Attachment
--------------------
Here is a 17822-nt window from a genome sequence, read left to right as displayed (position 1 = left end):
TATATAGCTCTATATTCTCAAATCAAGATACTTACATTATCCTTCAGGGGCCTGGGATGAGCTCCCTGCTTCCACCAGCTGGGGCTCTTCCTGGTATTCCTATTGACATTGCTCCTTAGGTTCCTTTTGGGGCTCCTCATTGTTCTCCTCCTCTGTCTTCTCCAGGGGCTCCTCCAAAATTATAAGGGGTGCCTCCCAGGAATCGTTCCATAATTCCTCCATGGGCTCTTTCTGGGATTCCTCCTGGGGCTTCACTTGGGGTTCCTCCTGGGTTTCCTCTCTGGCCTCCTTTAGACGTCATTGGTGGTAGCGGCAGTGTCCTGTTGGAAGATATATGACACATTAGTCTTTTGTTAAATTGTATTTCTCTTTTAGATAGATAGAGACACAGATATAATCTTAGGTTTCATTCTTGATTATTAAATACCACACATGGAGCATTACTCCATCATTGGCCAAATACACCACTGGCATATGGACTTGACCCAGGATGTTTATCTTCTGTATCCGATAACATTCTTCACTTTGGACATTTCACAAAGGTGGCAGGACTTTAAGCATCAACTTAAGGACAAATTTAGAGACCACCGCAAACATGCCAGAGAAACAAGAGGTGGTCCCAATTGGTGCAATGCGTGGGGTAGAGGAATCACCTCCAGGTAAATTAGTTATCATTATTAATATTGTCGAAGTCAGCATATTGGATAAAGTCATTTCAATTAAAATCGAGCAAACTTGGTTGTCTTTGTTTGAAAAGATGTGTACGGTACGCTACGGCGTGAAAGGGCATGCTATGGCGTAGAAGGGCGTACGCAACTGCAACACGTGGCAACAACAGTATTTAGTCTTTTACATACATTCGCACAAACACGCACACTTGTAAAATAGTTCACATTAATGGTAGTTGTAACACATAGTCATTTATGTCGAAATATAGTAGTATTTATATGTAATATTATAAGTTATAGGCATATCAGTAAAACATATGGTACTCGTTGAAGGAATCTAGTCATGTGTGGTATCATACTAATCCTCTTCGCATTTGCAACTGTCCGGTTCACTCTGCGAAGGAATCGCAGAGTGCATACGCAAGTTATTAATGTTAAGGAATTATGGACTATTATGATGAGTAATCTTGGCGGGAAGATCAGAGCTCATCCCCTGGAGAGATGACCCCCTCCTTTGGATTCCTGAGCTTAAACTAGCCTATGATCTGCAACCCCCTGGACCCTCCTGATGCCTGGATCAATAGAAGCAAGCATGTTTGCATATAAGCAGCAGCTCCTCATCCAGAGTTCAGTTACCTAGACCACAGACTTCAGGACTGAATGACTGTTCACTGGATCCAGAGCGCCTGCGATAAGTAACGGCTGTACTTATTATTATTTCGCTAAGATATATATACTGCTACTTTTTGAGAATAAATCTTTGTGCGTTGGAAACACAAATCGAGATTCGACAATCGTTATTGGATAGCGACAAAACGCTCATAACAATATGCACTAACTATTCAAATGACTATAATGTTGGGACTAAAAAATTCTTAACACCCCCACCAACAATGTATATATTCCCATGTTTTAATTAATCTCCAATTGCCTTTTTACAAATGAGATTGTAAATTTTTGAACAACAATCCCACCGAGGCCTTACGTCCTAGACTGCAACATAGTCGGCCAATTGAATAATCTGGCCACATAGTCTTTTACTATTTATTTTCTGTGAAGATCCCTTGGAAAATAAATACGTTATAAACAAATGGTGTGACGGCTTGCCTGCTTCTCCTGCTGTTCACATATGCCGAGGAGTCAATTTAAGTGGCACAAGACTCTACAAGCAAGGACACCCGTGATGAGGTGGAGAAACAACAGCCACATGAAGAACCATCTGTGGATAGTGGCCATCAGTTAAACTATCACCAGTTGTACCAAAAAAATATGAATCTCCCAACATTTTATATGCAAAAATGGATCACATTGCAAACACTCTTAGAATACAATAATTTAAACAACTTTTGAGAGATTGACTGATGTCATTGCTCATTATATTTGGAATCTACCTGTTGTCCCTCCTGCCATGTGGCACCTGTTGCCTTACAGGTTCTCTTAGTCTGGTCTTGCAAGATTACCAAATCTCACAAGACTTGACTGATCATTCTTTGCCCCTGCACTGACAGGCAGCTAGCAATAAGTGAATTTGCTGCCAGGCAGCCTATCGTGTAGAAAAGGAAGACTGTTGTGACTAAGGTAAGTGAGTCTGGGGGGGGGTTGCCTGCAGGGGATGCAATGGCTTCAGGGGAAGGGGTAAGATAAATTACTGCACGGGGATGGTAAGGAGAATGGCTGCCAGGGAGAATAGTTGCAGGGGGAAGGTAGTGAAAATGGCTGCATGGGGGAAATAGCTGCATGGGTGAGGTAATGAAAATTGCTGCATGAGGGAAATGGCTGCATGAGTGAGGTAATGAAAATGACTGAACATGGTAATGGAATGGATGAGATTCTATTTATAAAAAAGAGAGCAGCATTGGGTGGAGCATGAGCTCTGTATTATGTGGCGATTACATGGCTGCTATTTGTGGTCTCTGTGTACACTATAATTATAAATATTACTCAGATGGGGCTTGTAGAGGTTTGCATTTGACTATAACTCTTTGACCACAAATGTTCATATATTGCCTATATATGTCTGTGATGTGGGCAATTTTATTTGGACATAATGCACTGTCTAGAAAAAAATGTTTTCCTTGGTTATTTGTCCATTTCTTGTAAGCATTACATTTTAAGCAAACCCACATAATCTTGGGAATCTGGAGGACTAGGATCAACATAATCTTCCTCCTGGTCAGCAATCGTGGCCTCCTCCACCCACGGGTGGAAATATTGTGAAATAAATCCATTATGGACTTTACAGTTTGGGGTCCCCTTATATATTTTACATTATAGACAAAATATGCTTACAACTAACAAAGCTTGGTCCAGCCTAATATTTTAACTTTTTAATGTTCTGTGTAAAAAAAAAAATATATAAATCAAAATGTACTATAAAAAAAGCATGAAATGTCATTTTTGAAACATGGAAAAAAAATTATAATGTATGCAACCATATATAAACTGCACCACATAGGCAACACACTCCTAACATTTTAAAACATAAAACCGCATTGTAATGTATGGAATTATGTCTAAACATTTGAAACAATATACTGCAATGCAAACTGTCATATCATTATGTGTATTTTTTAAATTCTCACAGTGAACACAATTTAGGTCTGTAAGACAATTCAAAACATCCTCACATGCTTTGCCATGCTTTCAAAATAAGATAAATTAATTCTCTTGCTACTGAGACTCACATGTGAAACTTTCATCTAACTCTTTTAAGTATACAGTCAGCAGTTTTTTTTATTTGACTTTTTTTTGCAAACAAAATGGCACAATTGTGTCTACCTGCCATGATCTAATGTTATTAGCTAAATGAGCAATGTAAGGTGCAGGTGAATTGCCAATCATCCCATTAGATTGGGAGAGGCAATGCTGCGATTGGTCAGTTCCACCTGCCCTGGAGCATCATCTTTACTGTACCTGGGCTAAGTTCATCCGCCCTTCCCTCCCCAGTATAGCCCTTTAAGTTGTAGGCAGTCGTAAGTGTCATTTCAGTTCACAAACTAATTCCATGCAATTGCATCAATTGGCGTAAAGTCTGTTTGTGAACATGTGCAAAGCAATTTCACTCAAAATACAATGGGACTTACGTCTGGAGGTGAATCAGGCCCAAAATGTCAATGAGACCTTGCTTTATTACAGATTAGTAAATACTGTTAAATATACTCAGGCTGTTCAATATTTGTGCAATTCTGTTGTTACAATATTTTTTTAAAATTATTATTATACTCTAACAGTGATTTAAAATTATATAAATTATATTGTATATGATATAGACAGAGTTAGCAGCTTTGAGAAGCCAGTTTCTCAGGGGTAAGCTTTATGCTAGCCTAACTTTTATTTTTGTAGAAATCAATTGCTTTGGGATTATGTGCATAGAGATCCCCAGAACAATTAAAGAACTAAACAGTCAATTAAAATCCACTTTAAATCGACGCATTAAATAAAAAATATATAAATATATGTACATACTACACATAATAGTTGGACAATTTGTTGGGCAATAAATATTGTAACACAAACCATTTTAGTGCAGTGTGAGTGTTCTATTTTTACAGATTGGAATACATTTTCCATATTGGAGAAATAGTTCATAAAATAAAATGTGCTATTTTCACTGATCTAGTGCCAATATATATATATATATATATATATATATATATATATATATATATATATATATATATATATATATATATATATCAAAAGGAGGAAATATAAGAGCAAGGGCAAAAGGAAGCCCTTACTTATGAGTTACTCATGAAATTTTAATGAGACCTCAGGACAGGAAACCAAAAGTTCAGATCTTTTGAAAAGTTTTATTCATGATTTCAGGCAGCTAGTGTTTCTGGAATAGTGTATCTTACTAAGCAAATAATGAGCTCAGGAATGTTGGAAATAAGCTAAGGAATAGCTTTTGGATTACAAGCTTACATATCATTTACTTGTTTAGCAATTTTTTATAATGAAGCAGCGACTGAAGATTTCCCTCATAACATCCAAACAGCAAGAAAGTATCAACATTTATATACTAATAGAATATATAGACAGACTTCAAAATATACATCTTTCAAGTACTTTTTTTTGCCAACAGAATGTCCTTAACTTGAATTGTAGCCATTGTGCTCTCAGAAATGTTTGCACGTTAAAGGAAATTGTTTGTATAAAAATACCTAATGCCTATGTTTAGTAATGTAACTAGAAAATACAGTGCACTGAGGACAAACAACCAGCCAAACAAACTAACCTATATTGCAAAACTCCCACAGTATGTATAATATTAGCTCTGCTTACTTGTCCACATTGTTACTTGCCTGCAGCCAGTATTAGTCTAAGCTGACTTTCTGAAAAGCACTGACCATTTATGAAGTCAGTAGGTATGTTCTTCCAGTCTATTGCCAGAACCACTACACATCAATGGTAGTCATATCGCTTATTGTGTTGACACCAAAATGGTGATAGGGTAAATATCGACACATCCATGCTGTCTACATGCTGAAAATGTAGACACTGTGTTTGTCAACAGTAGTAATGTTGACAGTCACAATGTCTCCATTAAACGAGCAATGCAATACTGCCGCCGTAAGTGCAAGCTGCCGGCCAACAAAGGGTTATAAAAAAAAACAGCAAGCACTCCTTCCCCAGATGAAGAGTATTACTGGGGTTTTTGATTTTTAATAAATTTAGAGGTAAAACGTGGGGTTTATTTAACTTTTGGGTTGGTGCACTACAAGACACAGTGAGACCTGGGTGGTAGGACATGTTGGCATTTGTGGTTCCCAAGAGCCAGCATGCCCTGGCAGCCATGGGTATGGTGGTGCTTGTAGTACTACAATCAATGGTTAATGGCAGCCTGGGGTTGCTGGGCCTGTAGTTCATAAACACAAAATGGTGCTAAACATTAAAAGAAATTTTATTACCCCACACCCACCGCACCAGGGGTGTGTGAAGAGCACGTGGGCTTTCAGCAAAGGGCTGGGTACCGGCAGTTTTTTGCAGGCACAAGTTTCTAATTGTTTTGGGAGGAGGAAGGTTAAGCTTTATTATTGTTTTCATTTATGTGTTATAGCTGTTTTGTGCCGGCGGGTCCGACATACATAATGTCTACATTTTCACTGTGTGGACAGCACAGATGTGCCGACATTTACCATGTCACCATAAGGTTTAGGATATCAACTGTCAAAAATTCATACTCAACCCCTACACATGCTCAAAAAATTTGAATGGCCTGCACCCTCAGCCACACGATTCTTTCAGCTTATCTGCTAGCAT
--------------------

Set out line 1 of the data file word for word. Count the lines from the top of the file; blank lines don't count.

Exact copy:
Here is a 17822-nt window from a genome sequence, read left to right as displayed (position 1 = left end):